"[...] It turns out (in Python 2.7.9) that integers from -5 to 256 are stored in an array in memory, so when you assign an integer value in that range to a variables, the variables point to the same location in memory. However for integers outside of that range new memory is allocated, and the id is different."

    I also discovered that the same logic applies to Java.

    So I want to prove is the same case applies to '==' and 'IS' in SQL. Something like this:
    DECLARE @a numeric set @a = 100
    DECLARE @b-2 numeric set @b-2 = 100

    IF @a == @b-2 PRINT 'True' ELSE PRINT 'False'
    IF @a IS @b-2 PRINT 'True' ELSE PRINT 'False'

    Which unfortunately still returns me: 
    Msg 102, Level 15, State 1, Line 4
    Incorrect syntax near '='.

  • francesco.mantovani - Sunday, December 16, 2018 1:18 PM

    Hello and thank you @SSCrazy Eights,
    I would like to see if SQL has the same problem as Python.
    In Python if you declare '@a' and '@b' as two variables of value '100' and you compare them you have a TRUE. But if you compare the same two variable with value '1000' you will have a FALSE.
    I't crazy, right? 
    This because Python has some cache logic that goes up till a certain numeric limit and then it just returns you a false. 

    I'm trying to archive the same with SQL and I would like to test a few data type so I changed your code to this:
    DECLARE @a numeric set @a = 100
    DECLARE @b-2 numeric set @b-2 = 100

    DECLARE
      @strBoolean NVARCHAR(1000),
      @strSQL NVARCHAR(1000),
      @bResult BIT = 0

    SET @strBoolean = N'('@a'='@b' AND ('@a'='@b' OR '@a'='@b'))'        --returns 1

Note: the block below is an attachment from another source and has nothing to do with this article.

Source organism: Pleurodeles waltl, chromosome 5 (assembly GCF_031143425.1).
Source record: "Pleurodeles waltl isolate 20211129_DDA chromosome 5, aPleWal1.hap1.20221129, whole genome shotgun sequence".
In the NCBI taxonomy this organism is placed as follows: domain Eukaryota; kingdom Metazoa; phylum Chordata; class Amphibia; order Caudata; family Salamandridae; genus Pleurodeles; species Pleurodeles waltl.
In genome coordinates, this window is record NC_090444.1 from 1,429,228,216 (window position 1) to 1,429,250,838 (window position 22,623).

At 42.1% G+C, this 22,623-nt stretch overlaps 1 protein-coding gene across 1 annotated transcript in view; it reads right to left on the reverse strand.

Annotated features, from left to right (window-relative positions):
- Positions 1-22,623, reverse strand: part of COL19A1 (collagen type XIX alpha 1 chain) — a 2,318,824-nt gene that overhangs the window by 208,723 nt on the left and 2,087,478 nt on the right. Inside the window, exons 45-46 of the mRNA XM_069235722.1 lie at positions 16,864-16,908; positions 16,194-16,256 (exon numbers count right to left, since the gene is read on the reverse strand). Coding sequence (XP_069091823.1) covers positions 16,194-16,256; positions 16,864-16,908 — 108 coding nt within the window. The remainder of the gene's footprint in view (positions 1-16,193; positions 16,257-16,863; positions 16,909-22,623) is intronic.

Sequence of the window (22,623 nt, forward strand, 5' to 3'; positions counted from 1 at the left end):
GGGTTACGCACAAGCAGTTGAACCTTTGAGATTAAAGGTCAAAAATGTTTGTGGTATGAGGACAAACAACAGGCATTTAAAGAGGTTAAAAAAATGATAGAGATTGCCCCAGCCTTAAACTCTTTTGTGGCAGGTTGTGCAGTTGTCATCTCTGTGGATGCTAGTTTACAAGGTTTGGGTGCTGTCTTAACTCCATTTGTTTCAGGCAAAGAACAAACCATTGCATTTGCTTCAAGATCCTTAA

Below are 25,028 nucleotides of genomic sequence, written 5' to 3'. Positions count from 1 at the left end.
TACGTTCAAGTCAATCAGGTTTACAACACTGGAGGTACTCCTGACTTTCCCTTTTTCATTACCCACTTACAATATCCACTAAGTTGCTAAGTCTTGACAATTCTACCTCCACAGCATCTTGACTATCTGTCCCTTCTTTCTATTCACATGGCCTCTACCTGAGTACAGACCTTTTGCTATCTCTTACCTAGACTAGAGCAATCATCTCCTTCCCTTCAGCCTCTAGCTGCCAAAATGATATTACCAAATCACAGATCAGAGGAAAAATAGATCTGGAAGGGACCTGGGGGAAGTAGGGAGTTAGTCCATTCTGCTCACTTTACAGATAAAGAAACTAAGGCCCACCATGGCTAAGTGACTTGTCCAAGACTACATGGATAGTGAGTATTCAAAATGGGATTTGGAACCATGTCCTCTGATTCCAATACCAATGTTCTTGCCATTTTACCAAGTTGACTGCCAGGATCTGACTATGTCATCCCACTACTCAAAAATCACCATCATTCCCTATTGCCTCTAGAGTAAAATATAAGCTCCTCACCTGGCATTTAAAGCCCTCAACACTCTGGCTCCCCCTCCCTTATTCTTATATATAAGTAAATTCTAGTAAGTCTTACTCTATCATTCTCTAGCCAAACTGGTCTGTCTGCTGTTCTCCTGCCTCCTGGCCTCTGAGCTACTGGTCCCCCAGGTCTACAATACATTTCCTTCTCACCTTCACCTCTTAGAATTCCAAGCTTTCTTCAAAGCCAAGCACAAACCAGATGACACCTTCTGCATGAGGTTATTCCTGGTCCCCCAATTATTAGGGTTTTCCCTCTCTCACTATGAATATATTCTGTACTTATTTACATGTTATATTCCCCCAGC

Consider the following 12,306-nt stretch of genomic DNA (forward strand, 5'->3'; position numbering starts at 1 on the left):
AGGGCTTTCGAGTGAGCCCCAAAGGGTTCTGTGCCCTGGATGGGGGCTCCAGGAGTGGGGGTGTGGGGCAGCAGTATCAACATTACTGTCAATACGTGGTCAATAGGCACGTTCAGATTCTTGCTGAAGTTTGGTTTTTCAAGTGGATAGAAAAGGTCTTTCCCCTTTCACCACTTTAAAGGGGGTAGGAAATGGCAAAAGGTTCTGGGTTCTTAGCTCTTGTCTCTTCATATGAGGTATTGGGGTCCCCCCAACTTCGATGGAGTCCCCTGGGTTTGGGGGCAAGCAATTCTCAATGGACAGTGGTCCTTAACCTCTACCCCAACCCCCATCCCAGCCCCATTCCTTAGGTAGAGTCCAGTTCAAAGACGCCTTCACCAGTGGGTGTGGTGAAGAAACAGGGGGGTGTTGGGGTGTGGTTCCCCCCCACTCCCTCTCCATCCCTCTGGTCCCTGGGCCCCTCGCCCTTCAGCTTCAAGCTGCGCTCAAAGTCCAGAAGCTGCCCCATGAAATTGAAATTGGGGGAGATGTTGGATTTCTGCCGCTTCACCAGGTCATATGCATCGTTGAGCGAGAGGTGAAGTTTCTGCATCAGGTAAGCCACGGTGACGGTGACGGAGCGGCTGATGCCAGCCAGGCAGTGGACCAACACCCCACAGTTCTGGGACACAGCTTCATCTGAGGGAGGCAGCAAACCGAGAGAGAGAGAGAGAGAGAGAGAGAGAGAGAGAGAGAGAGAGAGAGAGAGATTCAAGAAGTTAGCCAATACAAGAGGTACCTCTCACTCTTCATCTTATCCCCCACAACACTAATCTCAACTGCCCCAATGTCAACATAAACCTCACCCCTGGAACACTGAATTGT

--SET @strBoolean = N'(1=2 AND (1=1 OR 2=2))'                        --returns 0

    SET @strSQL = N'SELECT @bCheck = 1 WHERE '+@strBoolean
    EXEC sp_executesql @strSQL, N'@bCheck INT OUT', @bResult OUT

    SELECT
      (CASE @bResult
        WHEN 1 THEN 'True'
        ELSE 'False'
      END) result

    but SSMS returns me a:

    Msg 102, Level 15, State 1, Line 9
    Incorrect syntax near '@a'.

    Is there a way to execute the variables inside the "SET @strBoolean"?
    Thank you

    It's not working due to syntax errors in your concatenation. Frankly you're doing it the hardway since you don't HAVE to concatenate.  Just pass the variables in to the dynamic SQL.

    DECLARE @a numeric set @a = 100
    DECLARE @b-2 numeric set @b-2 = 100

    DECLARE  @strBoolean NVARCHAR(1000),
      @strSQL NVARCHAR(1000),
      @bResult BIT = 0

    SET @strBoolean = N'(+@a=@b AND (@a=@b OR @a=@b))' --returns 1
    --SET @strBoolean = N'(1=2 AND (1=1 OR 2=2))' --returns 0

    SET @strSQL = N'SELECT @bCheck = 1 WHERE '+@strBoolean
    EXEC sp_executesql @strSQL, N'@a int, @b-2 int,@bCheck INT OUT' , @a,@b-2, @bResult OUT

    SELECT 
      (CASE @bResult
        WHEN 1 THEN 'True'
        ELSE 'False'
       END) result

    ----------------------------------------------------------------------------------
    Your lack of planning does not constitute an emergency on my part...unless you're my manager...or a director and above...or a really loud-spoken end-user..All right - what was my emergency again?

  • francesco.mantovani - Sunday, December 16, 2018 1:25 PM

    This article explains it better than I do, read the reply by Peter Varshavsky: 

    "[...] It turns out (in Python 2.7.9) that integers from -5 to 256 are stored in an array in memory, so when you assign an integer value in that range to a variables, the variables point to the same location in memory. However for integers outside of that range new memory is allocated, and the id is different."

    I also discovered that the same logic applies to Java.

    So I want to prove is the same case applies to '==' and 'IS' in SQL. Something like this:
    DECLARE @a numeric set @a = 100
    DECLARE @b-2 numeric set @b-2 = 100

    IF @a == @b-2 PRINT 'True' ELSE PRINT 'False'
    IF @a IS @b-2 PRINT 'True' ELSE PRINT 'False'

    Which unfortunately still returns me: 
    Msg 102, Level 15, State 1, Line 4
    Incorrect syntax near '='.

    Neither of those syntax options are valid.  The only valid use of IS that I know of in SQL is "IS NULL" so the form cannot be generalized to other uses.